The amount of the solvent admixture which is applied to the surfaces which are to be bonded together only need be an amount sufficient to wet the surfaces with a film of the solvent mixture which is barely perceptible to the eye, and generally a film which is only a few thousandths of an inch thick. In most instances, in a matter of a few secondsto several minutes after application, the surfaces on which the solvent admixture has been applied in such amounts no longer appear visibly wet, but, if touched with the finger, appear to be softened and slightly tacky. Where larger amounts of the solvent mixture are applied, somewhat longer times are necessary before the wetted surfaces no longer are visibly wet yet are still tacky and softened. The tacky surfaces of the polyamide and the polyurethane then are quickly brought in contact and held in contact until bonding occurs. To aid in bonding, it generally is desired to employ moderate pressures up to about 100 to 150 pounds per square inch to hold the softened and tacky surfaces together. To expedite the time necessary for the bond to mature, moderate temperatures up to about 180 to 225 F. are useful, although satisfactory bonding generally will occur within several hours at room temperature or thereabout. Of course, with a molecularly orientated polyamide and/or polyurethane, any elevated temperature employed should be low enough to avoid substantial loss of molecular orientation. Hot-pressing at moderate pressures and temperatures is extremely useful. Desirably, the softened and tacky surfaces are maintained in contact with each other by hot-pressing for from a few minutes to several hours and then permitted to stand and age for about 24 hours or longer before being placed in use or tested. Hot-rolling, cold-pressing, and the like also are useful to hold the tacky surfaces of the polyurethane in contact until bonding occurs.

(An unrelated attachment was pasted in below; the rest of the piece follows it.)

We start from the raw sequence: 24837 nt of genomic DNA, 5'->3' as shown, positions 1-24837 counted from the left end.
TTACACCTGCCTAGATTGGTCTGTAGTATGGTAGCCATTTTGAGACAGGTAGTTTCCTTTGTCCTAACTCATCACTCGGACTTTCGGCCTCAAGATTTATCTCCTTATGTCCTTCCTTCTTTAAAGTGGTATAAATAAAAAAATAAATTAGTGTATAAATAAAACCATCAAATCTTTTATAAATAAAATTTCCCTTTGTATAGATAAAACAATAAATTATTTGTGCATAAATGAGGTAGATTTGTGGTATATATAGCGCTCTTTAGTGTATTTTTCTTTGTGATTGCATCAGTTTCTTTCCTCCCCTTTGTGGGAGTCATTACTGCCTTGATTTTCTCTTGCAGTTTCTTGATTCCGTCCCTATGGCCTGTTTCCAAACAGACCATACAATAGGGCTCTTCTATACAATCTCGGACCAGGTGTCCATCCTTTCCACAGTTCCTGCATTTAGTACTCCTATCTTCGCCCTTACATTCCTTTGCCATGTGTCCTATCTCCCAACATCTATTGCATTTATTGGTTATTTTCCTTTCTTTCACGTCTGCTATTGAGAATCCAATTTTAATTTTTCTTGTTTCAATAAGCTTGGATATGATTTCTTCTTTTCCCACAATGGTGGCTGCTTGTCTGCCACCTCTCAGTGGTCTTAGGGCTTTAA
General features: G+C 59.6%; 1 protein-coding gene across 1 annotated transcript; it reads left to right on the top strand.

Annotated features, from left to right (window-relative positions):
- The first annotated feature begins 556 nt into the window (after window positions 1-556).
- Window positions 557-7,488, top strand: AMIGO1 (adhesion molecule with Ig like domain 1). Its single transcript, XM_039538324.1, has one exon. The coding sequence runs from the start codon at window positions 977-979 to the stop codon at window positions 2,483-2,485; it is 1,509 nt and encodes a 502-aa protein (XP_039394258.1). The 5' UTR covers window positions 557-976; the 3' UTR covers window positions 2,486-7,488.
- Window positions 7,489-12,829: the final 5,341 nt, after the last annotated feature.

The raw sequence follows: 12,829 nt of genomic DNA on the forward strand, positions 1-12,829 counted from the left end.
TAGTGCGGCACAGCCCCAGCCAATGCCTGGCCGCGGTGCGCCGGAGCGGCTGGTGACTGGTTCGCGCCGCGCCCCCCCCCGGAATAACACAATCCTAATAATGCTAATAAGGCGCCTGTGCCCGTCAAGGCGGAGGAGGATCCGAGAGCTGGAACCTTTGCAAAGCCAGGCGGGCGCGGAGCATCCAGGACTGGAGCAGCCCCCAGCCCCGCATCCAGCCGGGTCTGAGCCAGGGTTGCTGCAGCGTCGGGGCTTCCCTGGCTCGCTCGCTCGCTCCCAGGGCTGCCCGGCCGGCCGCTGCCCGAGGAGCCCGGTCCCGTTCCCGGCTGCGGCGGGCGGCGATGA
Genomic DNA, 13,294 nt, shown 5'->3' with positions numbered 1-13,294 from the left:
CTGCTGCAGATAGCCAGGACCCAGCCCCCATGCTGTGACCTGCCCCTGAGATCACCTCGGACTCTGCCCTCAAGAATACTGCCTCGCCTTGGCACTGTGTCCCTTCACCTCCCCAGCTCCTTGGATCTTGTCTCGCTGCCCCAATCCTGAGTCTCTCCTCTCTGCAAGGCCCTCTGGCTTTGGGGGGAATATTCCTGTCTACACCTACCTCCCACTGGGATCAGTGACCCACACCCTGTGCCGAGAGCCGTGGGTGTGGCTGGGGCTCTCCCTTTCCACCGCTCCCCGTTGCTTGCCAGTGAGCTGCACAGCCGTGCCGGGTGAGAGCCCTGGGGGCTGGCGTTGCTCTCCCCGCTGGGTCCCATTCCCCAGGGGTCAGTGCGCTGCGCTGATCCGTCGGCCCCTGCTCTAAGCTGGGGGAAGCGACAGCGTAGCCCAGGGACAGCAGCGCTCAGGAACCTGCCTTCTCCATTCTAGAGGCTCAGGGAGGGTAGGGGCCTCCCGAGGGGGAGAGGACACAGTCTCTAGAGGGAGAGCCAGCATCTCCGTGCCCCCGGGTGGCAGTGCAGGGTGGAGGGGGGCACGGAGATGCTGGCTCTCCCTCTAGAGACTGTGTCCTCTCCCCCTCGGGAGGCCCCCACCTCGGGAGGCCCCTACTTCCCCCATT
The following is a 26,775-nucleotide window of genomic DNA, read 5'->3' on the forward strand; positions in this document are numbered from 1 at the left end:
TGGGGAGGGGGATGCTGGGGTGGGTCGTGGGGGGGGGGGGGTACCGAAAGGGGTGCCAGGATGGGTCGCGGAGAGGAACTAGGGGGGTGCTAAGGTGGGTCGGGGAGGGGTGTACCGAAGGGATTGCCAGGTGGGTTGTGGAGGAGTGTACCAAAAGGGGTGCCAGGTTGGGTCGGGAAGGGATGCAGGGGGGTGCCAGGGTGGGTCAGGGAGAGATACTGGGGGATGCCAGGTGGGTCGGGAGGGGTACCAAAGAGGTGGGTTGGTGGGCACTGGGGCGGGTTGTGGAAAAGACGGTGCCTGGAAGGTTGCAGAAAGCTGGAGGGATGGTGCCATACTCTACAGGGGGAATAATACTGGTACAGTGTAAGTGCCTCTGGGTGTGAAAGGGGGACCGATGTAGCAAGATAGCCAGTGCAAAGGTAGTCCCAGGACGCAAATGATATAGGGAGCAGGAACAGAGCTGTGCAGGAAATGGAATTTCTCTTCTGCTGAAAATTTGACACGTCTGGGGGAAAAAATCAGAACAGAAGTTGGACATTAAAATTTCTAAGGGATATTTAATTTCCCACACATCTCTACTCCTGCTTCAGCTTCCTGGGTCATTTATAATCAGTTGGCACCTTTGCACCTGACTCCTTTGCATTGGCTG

It is important in practice of the invention that the solvent admixture be applied to at least the surface of the polyamide, most desirably to the surfaces of the polyamide and the polyurethane, which are to be united, and that the applied solvent mixture contain one or more solvent-softening agents eachfor the'polyamide and for the polyurethane elast-orner. Where the solvent mixture consists essentially of one or more solvent-softening agents for only one of the components of the belting material, or where a solvent mixture containing solventsoftening agents for both components is applied only to the polyurethane belting component, the resulting bond between the two belting components is of such a low strength as to not be satisfactory. In such instances, the resulting bond, for example, as measured by peel strength from attempting to peel the polyamide component from the polyurethane component, will be only one-half or less the bond obtained by the process of the invention. In fact, by the process of the invention, peel strength measurements of the bond between the polyamide and polyurethane frequently approach and exceed the strength of the weakest component material, with the weakest component material tearing and breaking rather than the bond rupturing.

The following specific examples will serve to provide a still further and clearer and better understanding of the invention and its advantages. All percents and parts as used in these examples and elsewhere in the specification, and also in the claims, are percents and parts by weight, unless expressly stated otherwise.

Example I Polyamide sheets (sheets of a polycaprolactam, type 6, nylon), drawn in the longitudinal axis of molecular orientation purposes, are obtained from commercial sources.

Sheets of polyesterurethane elastomcrs are prepared as follows: 1.704 mols of hydroxy poly(tetramethylene adipate) of a molecular weight of 849, a hydroxyl number of 130.4, and an acid number of 0.89 are mixed with 1.218 mols of butanediol-1,4. This mixture is melted in a kettle, with stirring, for about 20 minutes at a temperature of to C. and a pressure of 5 to 6 millimeters of mercury. There then is added 2.92 mols of diphenyl methane-p-p'-diisocyanate and the stirring continued for about one minute longer. Desirably, the interior surfaces of a can previously are coated with a release agent. The resulting mixture is promptly poured into the can and sealed, and the sealed can is placed in a C. oven for about 3.5 hours. At the end of this oven heating, the product is cooled, removed from the can, and found to be a clear, snappy polyesterurethane elastomer having a Shore hardness of about 85. 'By molding this polyesterurethane elastome-r product at 200 F. for about five minutes, transparent, amber, flexible, snappy sheets of a polyesterurethane elastomer are produced which are possessed of a tensile strength of about 6000 p.s.i., an elongation of 650 percent, and excellent abrasion resistance.